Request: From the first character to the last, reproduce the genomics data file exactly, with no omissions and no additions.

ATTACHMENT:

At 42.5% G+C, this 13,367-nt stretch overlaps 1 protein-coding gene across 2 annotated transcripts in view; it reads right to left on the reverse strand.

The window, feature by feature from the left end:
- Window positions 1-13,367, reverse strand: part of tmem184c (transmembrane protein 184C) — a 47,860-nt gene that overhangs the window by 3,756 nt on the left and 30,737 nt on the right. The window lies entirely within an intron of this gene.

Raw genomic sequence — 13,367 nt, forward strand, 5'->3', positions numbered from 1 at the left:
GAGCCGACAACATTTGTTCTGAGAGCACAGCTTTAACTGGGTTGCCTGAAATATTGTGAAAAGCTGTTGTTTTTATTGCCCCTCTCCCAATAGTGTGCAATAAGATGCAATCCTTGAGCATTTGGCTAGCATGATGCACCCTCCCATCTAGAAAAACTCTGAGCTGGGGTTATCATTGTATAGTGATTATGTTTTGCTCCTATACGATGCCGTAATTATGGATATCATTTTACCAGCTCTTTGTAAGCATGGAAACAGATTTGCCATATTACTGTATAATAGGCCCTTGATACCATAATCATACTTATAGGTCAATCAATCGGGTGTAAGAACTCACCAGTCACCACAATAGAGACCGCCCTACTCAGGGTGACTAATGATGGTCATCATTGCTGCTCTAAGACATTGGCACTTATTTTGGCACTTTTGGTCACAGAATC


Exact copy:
At 42.5% G+C, this 13,367-nt stretch overlaps 1 protein-coding gene across 2 annotated transcripts in view; it reads right to left on the reverse strand.

The window, feature by feature from the left end:
- Window positions 1-13,367, reverse strand: part of tmem184c (transmembrane protein 184C) — a 47,860-nt gene that overhangs the window by 3,756 nt on the left and 30,737 nt on the right. The window lies entirely within an intron of this gene.

Raw genomic sequence — 13,367 nt, forward strand, 5'->3', positions numbered from 1 at the left:
GAGCCGACAACATTTGTTCTGAGAGCACAGCTTTAACTGGGTTGCCTGAAATATTGTGAAAAGCTGTTGTTTTTATTGCCCCTCTCCCAATAGTGTGCAATAAGATGCAATCCTTGAGCATTTGGCTAGCATGATGCACCCTCCCATCTAGAAAAACTCTGAGCTGGGGTTATCATTGTATAGTGATTATGTTTTGCTCCTATACGATGCCGTAATTATGGATATCATTTTACCAGCTCTTTGTAAGCATGGAAACAGATTTGCCATATTACTGTATAATAGGCCCTTGATACCATAATCATACTTATAGGTCAATCAATCGGGTGTAAGAACTCACCAGTCACCACAATAGAGACCGCCCTACTCAGGGTGACTAATGATGGTCATCATTGCTGCTCTAAGACATTGGCACTTATTTTGGCACTTTTGGTCACAGAATC